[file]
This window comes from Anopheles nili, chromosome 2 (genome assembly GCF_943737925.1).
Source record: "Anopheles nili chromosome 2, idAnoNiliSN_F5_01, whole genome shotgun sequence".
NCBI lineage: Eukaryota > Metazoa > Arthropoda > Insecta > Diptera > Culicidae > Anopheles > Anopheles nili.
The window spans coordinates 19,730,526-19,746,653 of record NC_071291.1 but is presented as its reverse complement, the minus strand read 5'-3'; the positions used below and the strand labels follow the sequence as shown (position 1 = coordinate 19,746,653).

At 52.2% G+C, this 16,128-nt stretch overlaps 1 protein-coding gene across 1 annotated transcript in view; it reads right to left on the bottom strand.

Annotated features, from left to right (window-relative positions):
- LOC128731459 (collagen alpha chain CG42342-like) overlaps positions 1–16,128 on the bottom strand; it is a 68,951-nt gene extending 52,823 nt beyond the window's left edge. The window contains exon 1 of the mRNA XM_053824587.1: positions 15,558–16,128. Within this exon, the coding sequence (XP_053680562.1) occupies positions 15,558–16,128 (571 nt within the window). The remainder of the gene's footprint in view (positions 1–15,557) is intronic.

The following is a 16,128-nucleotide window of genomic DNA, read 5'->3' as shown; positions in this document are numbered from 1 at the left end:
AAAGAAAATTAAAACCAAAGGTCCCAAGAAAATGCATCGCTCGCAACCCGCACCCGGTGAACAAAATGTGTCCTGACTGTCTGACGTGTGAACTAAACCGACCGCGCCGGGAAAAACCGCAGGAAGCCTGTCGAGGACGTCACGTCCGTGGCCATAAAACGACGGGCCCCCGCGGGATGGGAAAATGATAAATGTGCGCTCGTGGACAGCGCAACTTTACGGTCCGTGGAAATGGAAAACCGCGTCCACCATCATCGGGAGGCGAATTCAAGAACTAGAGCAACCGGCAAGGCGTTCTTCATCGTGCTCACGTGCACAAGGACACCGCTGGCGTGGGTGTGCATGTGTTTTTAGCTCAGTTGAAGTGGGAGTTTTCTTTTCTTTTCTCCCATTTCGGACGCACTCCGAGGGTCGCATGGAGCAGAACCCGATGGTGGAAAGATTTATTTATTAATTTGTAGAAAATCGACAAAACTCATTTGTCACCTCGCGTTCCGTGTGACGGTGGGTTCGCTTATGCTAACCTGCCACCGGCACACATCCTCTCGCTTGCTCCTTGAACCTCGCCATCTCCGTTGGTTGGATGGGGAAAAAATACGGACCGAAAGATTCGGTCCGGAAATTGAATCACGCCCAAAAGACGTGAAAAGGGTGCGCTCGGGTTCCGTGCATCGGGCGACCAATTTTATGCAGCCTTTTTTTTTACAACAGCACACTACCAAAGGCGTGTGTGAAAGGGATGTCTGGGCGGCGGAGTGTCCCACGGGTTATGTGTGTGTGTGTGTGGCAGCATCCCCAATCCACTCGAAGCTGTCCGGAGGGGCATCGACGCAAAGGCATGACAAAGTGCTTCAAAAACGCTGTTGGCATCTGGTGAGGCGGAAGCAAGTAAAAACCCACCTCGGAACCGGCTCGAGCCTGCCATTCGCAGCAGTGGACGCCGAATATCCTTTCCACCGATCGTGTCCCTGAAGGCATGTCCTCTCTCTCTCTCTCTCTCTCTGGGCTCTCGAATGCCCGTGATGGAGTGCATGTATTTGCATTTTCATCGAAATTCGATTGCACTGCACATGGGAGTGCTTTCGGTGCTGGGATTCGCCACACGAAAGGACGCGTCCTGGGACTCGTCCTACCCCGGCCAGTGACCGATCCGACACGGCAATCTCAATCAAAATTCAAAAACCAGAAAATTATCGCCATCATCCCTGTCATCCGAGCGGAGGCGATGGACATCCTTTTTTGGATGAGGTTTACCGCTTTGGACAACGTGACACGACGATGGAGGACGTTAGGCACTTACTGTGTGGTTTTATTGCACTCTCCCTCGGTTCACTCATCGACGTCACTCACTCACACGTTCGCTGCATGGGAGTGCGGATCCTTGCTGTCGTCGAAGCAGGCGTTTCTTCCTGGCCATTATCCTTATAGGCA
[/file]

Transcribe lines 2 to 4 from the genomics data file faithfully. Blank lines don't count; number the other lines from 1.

Source record: "Anopheles nili chromosome 2, idAnoNiliSN_F5_01, whole genome shotgun sequence".
NCBI lineage: Eukaryota > Metazoa > Arthropoda > Insecta > Diptera > Culicidae > Anopheles > Anopheles nili.
The window spans coordinates 19,730,526-19,746,653 of record NC_071291.1 but is presented as its reverse complement, the minus strand read 5'-3'; the positions used below and the strand labels follow the sequence as shown (position 1 = coordinate 19,746,653).